Parents and business owners said plans for a bikini bar near 72nd and Blondo Streets don’t fit with the surrounding area.

There’s Bowling Green Park, St. Pius X/St. Leo School, Creighton Prep down the street and family-friendly businesses like Dairy Queen that attract schoolchildren.

And now there’s a proposal for a bar, called Candyland, that would have women in bikinis dancing on stage and separate rooms for private dances.

The Omaha City Council sided with the more than 30 people who showed up to the council meeting on Tuesday to protest the liquor license application for Candyland.

Councilman Pete Festersen and Councilwoman Aimee Melton said they each received more than 100 emails from people opposing the bar.

“What I would like to see in this iconic restaurant location (Mt. Fuji Inn) is something that does a little better job of filling that void with a new business that is more appropriate for this area, more appropriate for this stretch and that fits in better with the other businesses that are being successful there,” Festersen said.

The council unanimously voted to recommend that the Nebraska Liquor Control Commission deny a liquor license for the new bikini bar.

The council’s denial doesn’t seal the bar’s fate. The liquor commission will make the final decision on the liquor license.

Because the City Council recommended denial, Candyland must have a hearing before the state commission. A representative for the city will explain the recommended denial, and Candyland will have a chance to respond.

Candyland is seeking a liquor license as it moves into the former Mt. Fuji Inn at 7215 Blondo St. The Japanese restaurant closed after more than 40 years in Omaha.

The new bar is owned by Ray Kurtzuba, who previously owned or co-owned Gentleman’s Choice Formal Wear, West Lanes Bowling Center, the Orange Weasel bar and smoke shop Mystic Moods, among other ventures.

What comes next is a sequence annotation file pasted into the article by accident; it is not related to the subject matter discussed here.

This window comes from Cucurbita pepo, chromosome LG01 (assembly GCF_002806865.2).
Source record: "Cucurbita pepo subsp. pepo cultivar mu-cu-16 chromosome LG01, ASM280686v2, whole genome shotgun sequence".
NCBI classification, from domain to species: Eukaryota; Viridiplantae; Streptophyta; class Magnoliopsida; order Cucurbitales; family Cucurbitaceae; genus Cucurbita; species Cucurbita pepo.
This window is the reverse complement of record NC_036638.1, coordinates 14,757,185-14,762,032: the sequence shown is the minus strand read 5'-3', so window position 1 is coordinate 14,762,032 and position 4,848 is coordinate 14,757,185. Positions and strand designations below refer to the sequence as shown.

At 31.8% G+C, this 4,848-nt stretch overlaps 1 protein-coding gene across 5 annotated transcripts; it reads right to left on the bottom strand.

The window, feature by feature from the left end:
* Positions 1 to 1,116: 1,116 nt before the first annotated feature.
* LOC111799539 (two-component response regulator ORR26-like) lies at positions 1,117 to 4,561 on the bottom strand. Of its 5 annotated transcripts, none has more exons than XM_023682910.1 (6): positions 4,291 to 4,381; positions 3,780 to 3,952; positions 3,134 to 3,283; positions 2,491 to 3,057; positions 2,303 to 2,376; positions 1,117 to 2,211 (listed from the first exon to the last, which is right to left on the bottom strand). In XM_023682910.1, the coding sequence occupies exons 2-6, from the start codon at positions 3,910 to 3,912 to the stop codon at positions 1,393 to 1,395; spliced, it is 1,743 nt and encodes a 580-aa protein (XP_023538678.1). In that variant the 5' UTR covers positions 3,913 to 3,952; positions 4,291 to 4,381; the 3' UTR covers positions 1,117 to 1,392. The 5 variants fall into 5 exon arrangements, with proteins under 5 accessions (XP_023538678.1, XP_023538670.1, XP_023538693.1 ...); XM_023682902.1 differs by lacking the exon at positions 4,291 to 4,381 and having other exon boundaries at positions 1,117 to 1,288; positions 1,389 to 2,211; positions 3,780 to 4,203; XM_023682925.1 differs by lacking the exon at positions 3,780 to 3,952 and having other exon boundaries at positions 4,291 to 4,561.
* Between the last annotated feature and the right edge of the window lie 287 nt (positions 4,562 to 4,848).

Kurtzuba, who already has a liquor license at another business, said he wanted to open an adult entertainment facility that does not include nudity, has strict security and employs women 21 or older.

The council’s denial centered on the resident protests and concern about the location.

Opponents objected to the bar’s proximity to schools, expressed concern that the bar would harm surrounding businesses and said the name would prompt tricky questions from inquisitive children headed to school.

City Council members were also concerned that the bikini bar would lead to a loss of customers for neighboring businesses and had questions about Kurtzuba’s convictions for driving under the influence and driving under suspension and whether those convictions were properly disclosed on his application.

“I, for one, don’t want to explain to my 6-year-old granddaughter why she can’t go to Candyland by Grandma’s (house),” Teresa Hall wrote in an email to the City Council. “Candyland is her favorite board game.”

“Well, they might want to go to Doctor John’s to see the doctor, too,” Kurtzuba told the council Tuesday morning in response to complaints about the name. Kurtzuba was referring to Doctor John’s Lingerie Boutique.

Kurtzuba said his establishment is not named after the popular game for kids but after a friend, named Kandi, who helped him brainstorm names.

Hoping a name change might take some heat off of his bar, Kurtzuba agreed to change the name of the bar to Kandi’s. A sign outside would mention food, drinks and entertainment but not bikinis.

He told the council that women in bikinis would not be seen entering and leaving the bar, that there would be no windows for people to look in and that children could find worse on their laptop computers.

But council members weren’t swayed. Councilman Chris Jerram said the bar didn’t fit in the area.

“One of these things just doesn’t belong,” he said.

Sign up for World-Herald news alerts

Be the first to know when news happens. Get the latest breaking headlines sent straight to your inbox.

Sign up for The World-Herald's afternoon updates

* I understand and agree that registration on or use of this site constitutes agreement to its user agreement and privacy policy.

Emily covers K-12 education, including Omaha Public Schools. Previously, Emily covered local government and the Nebraska Legislature for The World-Herald. Follow her on Twitter @emily_nitcher. Phone: 402-444-1192.

Commenting is limited to Omaha World-Herald subscribers. To sign up, click here.

If you're already a subscriber and need to activate your access or log in, click here.

Recommended for you

Load comments

You must be a full digital subscriber to read this article You must be a digital subscriber to view this article.